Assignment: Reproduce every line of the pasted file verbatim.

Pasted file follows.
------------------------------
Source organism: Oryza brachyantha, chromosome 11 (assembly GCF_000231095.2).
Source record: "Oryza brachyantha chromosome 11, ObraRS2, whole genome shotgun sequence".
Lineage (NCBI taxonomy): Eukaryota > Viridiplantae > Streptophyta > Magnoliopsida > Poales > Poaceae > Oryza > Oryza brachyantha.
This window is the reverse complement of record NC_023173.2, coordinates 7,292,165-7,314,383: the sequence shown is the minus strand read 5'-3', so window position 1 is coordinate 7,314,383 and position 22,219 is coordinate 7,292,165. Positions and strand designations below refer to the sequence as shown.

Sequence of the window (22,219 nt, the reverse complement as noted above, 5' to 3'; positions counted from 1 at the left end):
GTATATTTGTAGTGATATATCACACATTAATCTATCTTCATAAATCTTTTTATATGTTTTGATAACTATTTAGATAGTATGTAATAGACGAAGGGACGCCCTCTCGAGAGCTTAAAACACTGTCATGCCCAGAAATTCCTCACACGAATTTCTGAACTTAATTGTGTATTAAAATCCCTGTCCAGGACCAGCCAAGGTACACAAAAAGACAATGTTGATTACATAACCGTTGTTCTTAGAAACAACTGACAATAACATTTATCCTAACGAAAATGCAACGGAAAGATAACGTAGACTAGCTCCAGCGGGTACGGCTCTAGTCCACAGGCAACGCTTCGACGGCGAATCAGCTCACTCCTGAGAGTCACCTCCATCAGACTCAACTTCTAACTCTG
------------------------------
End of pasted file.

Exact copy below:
Source organism: Oryza brachyantha, chromosome 11 (assembly GCF_000231095.2).
Source record: "Oryza brachyantha chromosome 11, ObraRS2, whole genome shotgun sequence".
Lineage (NCBI taxonomy): Eukaryota > Viridiplantae > Streptophyta > Magnoliopsida > Poales > Poaceae > Oryza > Oryza brachyantha.
This window is the reverse complement of record NC_023173.2, coordinates 7,292,165-7,314,383: the sequence shown is the minus strand read 5'-3', so window position 1 is coordinate 7,314,383 and position 22,219 is coordinate 7,292,165. Positions and strand designations below refer to the sequence as shown.

Sequence of the window (22,219 nt, the reverse complement as noted above, 5' to 3'; positions counted from 1 at the left end):
GTATATTTGTAGTGATATATCACACATTAATCTATCTTCATAAATCTTTTTATATGTTTTGATAACTATTTAGATAGTATGTAATAGACGAAGGGACGCCCTCTCGAGAGCTTAAAACACTGTCATGCCCAGAAATTCCTCACACGAATTTCTGAACTTAATTGTGTATTAAAATCCCTGTCCAGGACCAGCCAAGGTACACAAAAAGACAATGTTGATTACATAACCGTTGTTCTTAGAAACAACTGACAATAACATTTATCCTAACGAAAATGCAACGGAAAGATAACGTAGACTAGCTCCAGCGGGTACGGCTCTAGTCCACAGGCAACGCTTCGACGGCGAATCAGCTCACTCCTGAGAGTCACCTCCATCAGACTCAACTTCTAACTCTG